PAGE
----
A central feature of ordinary moral thought is that moral judgment is mind-independent in the following sense: judging something to be morally wrong does not thereby make it morally wrong. To deny this would be to accept a form of subjectivism. Neil Sinclair (2008) makes a novel attempt to show how expressivism is simultaneously committed to (1) an understanding of moral judgments as expressions of attitudes and (2) the rejection of subjectivism. In this paper, I discuss Sinclair’s defense of anti-subjectivist moral mind-independence on behalf of the expressivist, and I argue that the account does not fully succeed. An examination of why it does not is instructive, and it reveals a fundamental dilemma for the expressivist. I offer a suggestion for how the expressivist might respond to the dilemma and so uphold Sinclair’s defense.
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These conditionals are counterfactual-supporting, and so they must be interpreted in a way that is stronger than the material conditional. For present purposes, I will follow Sinclair in taking them to be modals.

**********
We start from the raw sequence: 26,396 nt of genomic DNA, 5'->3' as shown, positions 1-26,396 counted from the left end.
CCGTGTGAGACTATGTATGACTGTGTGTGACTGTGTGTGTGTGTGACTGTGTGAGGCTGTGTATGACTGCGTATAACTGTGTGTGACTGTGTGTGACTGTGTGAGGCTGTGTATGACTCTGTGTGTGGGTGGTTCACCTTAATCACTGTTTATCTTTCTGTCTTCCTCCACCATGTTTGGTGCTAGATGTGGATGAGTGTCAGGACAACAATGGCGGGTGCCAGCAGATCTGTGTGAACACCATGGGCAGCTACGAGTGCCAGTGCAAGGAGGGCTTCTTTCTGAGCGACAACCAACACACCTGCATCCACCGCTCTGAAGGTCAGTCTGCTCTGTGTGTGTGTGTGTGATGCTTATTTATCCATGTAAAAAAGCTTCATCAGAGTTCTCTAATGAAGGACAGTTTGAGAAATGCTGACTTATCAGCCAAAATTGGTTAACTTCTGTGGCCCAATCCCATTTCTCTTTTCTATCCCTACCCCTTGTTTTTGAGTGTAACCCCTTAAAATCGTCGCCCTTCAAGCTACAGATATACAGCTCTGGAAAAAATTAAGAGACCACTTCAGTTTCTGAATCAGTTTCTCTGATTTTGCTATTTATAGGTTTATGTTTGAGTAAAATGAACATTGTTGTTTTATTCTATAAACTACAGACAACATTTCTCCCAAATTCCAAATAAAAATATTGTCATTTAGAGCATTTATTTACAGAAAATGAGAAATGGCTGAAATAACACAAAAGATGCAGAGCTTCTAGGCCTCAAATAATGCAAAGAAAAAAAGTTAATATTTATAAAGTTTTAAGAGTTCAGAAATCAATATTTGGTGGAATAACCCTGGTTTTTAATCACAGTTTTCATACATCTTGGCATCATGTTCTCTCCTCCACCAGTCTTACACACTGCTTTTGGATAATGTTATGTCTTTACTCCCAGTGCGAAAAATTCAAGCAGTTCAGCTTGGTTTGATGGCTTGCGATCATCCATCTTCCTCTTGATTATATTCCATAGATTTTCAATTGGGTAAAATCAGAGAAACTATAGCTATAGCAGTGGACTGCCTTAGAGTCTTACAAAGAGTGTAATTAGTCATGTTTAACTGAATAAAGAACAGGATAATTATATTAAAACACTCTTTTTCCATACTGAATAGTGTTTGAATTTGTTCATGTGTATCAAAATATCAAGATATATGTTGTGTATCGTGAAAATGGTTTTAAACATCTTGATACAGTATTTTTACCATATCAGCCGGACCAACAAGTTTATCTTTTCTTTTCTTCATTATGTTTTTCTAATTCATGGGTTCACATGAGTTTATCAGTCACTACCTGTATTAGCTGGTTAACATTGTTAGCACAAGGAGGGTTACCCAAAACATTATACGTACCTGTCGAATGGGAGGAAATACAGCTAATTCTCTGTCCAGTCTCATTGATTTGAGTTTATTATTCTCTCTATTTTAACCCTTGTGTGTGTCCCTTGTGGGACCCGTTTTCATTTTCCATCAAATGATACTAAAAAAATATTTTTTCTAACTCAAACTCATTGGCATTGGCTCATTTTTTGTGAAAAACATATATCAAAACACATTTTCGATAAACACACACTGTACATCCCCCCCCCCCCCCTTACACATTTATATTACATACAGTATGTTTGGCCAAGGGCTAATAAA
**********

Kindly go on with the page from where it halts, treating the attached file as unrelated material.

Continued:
See Schroeder 2008 for an in-depth discussion of this general point.
This quasi-realist defense of mind-independence originates with Simon Blackburn (1984: 217–19).
C.S. Jenkins (2005: 207–08) argues that the external reading is in tension with the expressivist’s anti-realism. But, pace Jenkins, if realism is interpreted as the ontological thesis that moral properties are mind- or judgment-independent, then Sinclair’s external reading is consistent with his anti-realism.
See Thomson 2008 for a recent analysis of normative properties along these lines.
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I would like to thank Hartry Field and Steve Ross for helpful conversations. I am grateful to an anonymous referee from this journal for comments on an earlier version of the paper.
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Warenski, L.M. Defending Moral Mind-Independence: The Expressivist’s Precarious Turn. Philosophia 42, 861–869 (2014). https://doi.org/10.1007/s11406-013-9515-5
- Moral mind-independence
- Moral constructivism